When a teen is defiant, the entire household suffers. Parents are often exhausted from fighting on the battleground that was once their home. Parents may ignore when their teens shirk their responsibilities, stay out later than curfew or do poorly in school. Strained relationships ensue and younger siblings even feel the stress in the house. Worried about escalating conflicts or emotional explosions, parents may keep quiet, feeling that short-term peace is more beneficial or just simpler to live with.
Parents, however, need to speak up and reclaim their home as theirs. This, however, is easier said than done.
Setting Non-negotiable Rules
Each home should have a set of non-negotiable rules. These are the core rules are include items such as:
· No drug or alcohol use
· Respect for other household members
When Teens Go Out
Parents need additional information to monitor their teen's activities. For example, parents have the right to know:
· Where their teen is
· Who they are with
· When they are going and when they expect to be back
· What they will be doing
· How they will get there and how they will get home
Parents also have the right to tell teens if they are not allowed to be associated with certain individuals or if places are off limits. If a teen wants to spend the night at a friend's home, the parent should be getting the name, address and phone number of the friend and verifying the sleepover. If a parent is not able to confirm the information with another adult, the teen is not allowed to go. . If you suspect that you are not speaking with another adult (teen pretending to be a parent, older sibling, etc) make a trip to the house to speak to someone in person. Most parents will welcome your phone call and will be glad that other parents are involved with their children. In addition, becoming friendly with the parents of your teen's friends can help you to monitor their activities as a group.
Curfews should be set reasonably, taking into account not only your child's chronological age but their emotional age as well. Teens with ADHD are often emotionally immature and may need additional time to develop responsible habits. Teens must be given some freedom in order to develop independence skills. However, if your teen is not willing to abide by curfews, you will need to decide whether they will be allowed to go out at all. Let your teen know that you expect your curfew to be followed. Set consequences and rewards for following curfew. For example, if your teen does not arrive home on time, their curfew will be lowered to an earlier time. If they follow curfew for a certain amount of time and show responsibility their curfew time can be extended.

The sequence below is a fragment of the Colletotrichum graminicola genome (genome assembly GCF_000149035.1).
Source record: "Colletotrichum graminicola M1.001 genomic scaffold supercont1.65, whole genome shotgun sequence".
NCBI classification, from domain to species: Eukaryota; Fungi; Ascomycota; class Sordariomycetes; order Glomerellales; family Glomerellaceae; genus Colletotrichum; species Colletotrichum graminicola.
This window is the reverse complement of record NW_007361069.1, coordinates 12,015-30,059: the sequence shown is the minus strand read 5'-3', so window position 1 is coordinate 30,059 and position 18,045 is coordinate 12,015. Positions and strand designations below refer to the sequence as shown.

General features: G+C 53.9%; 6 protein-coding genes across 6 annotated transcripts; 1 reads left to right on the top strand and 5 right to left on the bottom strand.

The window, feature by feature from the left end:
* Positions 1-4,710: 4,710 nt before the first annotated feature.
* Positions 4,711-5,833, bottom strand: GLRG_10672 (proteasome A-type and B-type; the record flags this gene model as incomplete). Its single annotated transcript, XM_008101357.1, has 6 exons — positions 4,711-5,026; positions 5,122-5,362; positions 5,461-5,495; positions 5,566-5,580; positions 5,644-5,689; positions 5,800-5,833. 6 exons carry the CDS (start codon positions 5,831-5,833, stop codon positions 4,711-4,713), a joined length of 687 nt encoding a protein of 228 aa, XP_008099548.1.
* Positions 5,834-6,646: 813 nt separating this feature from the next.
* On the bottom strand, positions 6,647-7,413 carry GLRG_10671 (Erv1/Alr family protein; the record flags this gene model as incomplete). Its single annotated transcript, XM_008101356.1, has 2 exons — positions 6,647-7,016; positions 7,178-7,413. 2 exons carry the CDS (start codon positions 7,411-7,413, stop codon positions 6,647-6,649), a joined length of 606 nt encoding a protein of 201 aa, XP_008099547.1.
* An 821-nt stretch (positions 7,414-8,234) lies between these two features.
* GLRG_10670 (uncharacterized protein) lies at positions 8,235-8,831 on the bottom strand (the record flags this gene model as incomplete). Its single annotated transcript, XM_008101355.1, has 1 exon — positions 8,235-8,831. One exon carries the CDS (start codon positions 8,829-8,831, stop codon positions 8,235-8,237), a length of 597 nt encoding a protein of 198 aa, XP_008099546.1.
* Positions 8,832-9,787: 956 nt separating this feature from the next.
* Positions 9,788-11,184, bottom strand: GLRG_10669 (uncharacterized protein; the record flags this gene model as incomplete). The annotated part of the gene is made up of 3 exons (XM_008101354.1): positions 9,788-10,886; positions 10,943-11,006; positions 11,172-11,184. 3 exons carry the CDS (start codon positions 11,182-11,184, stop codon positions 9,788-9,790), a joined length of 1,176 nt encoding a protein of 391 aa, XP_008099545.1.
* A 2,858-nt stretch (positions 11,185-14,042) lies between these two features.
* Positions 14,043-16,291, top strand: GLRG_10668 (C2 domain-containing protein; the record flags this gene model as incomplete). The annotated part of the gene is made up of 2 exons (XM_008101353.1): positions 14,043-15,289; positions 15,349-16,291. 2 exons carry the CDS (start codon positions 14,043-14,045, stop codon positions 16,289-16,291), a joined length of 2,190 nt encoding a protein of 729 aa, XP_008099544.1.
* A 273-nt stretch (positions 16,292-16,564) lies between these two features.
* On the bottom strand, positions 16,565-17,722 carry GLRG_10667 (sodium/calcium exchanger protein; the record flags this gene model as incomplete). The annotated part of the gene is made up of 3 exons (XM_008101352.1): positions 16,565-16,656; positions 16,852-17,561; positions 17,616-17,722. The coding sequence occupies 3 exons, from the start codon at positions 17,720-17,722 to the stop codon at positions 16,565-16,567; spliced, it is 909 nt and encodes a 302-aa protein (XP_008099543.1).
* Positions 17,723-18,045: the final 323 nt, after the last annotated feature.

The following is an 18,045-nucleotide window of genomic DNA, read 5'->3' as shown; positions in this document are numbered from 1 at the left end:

For the non-negotiable rules, there must be specific consequences (preferably written down) and enforceable. Your teen must be aware of what will happen if they do not follow the rules. Be as specific as possible when determining rules and consequences. Writing them down will help you to react calmly when a situation occurs rather than reacting emotionally.
Parents can set a minimum requirement for school. What are the lowest grades you will accept? Are you willing to accept if you student passes a grade or do you require them to get at least a C in all classes? Be specific and let your teen know exactly what your expectations are. For many parents, when a teen is defiant, schoolwork and performance has gone down.
School districts set policies for missed school. How many missed days will require your teen to repeat a grade or attend summer school? Find out what the policy is in your area and monitor attendance at school. This can be done by making sure the school contacts you if your teen does not show up from school or by contacting the attendance office on a regular basis to find out how many days your teen has been late or missed school.
Parents can also monitor schoolwork by being in contact with teachers. Today, this can be done in many ways, including: phone, fax and email. Be informed on missing work, upcoming projects and tests. Find out on a regular basis how your student is doing in school and meet with teachers on a monthly basis if necessary to monitor grades and progress.
Respect for Others
Defiant teens often show a lack of respect for other household members, ignoring requests, talking back or being mean. Your home should be a place where every household member should feel relaxed and accepted. No member should be subject to being insulted or feeling intimidated within their own home. Teens need to be shown that each member of the house should be treated with respect at all times.
Parents can set up rules for behavior at home. These rules should be written down with specific consequences. Teens should know beforehand exactly what to expect if they do not follow the rules.
Respect for others includes completing chores and contributing to the household in positive ways. Privileges such as using the computer, cell phone and going out can be attached to acting respectful and cannot be taken away if attitude is not acceptable.
When Nothing Works
Sometimes, no matter what parents try, they may feel no headway is being made; their household is still being run and controlled by a defiant teen. In these cases, it may be necessary to look for outside help. Family or individual therapy might be helpful in creating a relationship of respect for all family members and in setting rules.
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Learning Self Advocacy in High School and College
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Oppositional Defiant Disorder
ADHD and Conduct Disorder